Vänskä takes the one-movement No.7 a little faster than before: even so he, Storgårds and Kamu are still less hurried than Gibson and while I have argued that a hectic tempo can work in Sibelius, this final symphony, though still unmistakably Sibelian, is a very different affair from Night Ride and Sunrise. It’s a work to savour and the new recording allows that. Having said that, if anyone could persuade that a fastish tempo is possible, it’s Sir Thomas Beecham, one of Sibelius’s favourite interpreters, recorded in 1942 with the New York Philharmonic (Beulah 2PDR4 – Download News 2015/10) and in stereo on EMI/Warner Great Recordings 5096922, download only – Bargain of the Month. Even with Beecham in mind, however, the closing pages of the new Vänskä No.7 are as stirring as I’ve ever heard and as stirring as any recording of any Sibelius work that I’ve ever heard.

If you ever thought this the last gasp of a played-out composer, this heart-warming account will make you think again. That final chord hangs tantalisingly in the air as if the composer were telling us that there was more to come. Sibelius experimented with the end of the Seventh and two alternatives are recorded in Volume 12 of the BIS complete edition. Both are interesting but neither quite hits the spot as well or is as life-enhancing as the final version, especially as heard in the new recording. The expectation of an eighth symphony persisted for years but sadly there isn’t even a sketch comparable to Mahler’s Tenth or Elgar’s Third or even Tchaikovsky’s Seventh, with only about three minutes surviving the destruction of the manuscript.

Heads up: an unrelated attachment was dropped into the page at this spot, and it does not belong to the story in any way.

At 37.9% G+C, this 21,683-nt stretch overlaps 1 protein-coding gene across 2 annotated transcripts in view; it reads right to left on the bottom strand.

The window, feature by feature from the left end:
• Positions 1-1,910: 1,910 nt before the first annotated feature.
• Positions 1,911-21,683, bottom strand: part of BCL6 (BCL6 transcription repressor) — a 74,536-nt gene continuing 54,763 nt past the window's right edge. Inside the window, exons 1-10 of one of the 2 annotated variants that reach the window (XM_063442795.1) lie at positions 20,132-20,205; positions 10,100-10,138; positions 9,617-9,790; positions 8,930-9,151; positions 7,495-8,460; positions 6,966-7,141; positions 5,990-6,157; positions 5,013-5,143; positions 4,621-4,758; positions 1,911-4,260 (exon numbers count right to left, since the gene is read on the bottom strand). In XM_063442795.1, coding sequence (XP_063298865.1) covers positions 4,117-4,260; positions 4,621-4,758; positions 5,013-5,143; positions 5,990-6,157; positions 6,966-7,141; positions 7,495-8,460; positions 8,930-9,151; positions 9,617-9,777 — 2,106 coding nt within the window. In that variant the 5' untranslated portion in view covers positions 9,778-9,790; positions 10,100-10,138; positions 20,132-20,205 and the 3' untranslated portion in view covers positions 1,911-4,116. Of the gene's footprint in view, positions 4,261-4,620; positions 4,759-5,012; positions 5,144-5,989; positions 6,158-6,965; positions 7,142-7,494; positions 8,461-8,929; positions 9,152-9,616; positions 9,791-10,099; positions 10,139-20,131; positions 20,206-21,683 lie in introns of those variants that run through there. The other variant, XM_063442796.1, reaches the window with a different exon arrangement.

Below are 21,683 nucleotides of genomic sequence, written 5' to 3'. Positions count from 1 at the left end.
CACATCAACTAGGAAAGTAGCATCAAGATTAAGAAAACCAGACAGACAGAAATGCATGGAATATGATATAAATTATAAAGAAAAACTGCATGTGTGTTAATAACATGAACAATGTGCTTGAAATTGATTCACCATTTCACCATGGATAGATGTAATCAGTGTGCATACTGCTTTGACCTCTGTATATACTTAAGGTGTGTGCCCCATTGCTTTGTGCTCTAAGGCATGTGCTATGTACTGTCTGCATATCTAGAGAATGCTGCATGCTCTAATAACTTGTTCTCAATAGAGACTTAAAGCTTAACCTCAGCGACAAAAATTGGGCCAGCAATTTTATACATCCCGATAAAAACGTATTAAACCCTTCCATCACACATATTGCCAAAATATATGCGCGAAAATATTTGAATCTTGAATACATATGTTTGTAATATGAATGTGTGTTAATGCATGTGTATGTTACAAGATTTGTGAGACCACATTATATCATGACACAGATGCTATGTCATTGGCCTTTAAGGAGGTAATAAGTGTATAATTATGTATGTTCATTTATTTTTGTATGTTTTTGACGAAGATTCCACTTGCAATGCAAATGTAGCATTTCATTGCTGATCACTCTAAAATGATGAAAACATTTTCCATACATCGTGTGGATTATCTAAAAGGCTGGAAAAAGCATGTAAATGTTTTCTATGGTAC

The recording quality of the new release is very good and it comes with the option of surround sound for 24-bit purchasers. BIS have always prided themselves on the dynamic range of their recordings – early releases used to carry a warning about damage to speakers – but I do think that a degree of compression would have been in order. Though I know that there will be cogent arguments to the contrary, we don’t all live in acoustically sealed environments, especially with the windows open in summer. Having set my amplifier at the usual level, the opening of No.3 and some later sections were barely audible; turning up the volume resulted in an uncomfortably loud sound thereafter. The effect would be emphasised if the music were played in the car, but Sibelius 3 wouldn’t be my choice for in-car performance. The opening of No.3 on the older recording is also very quiet but to a lesser extent.

Without knocking the earlier Lahti recordings out of the running, especially as enshrined in the two economical sets listed above, there’s just enough to put the new Vänskä ahead of the game, especially for those who have already invested in the earlier volumes and for those requiring surround sound, on SACD or 24-bit download (which will be at a discounted price at eclassical for a short while). Having thought the older recordings of the other symphonies preferable to the new, I’m delighted to welcome the final release. Perhaps once the trials and tribulations which beset Osmo Vänskä and the Minnesota orchestra had been overcome they were especially inspired for this release.

Brian Wilson

Previous review: Gwyn Parry-Jones (Recording of the Month)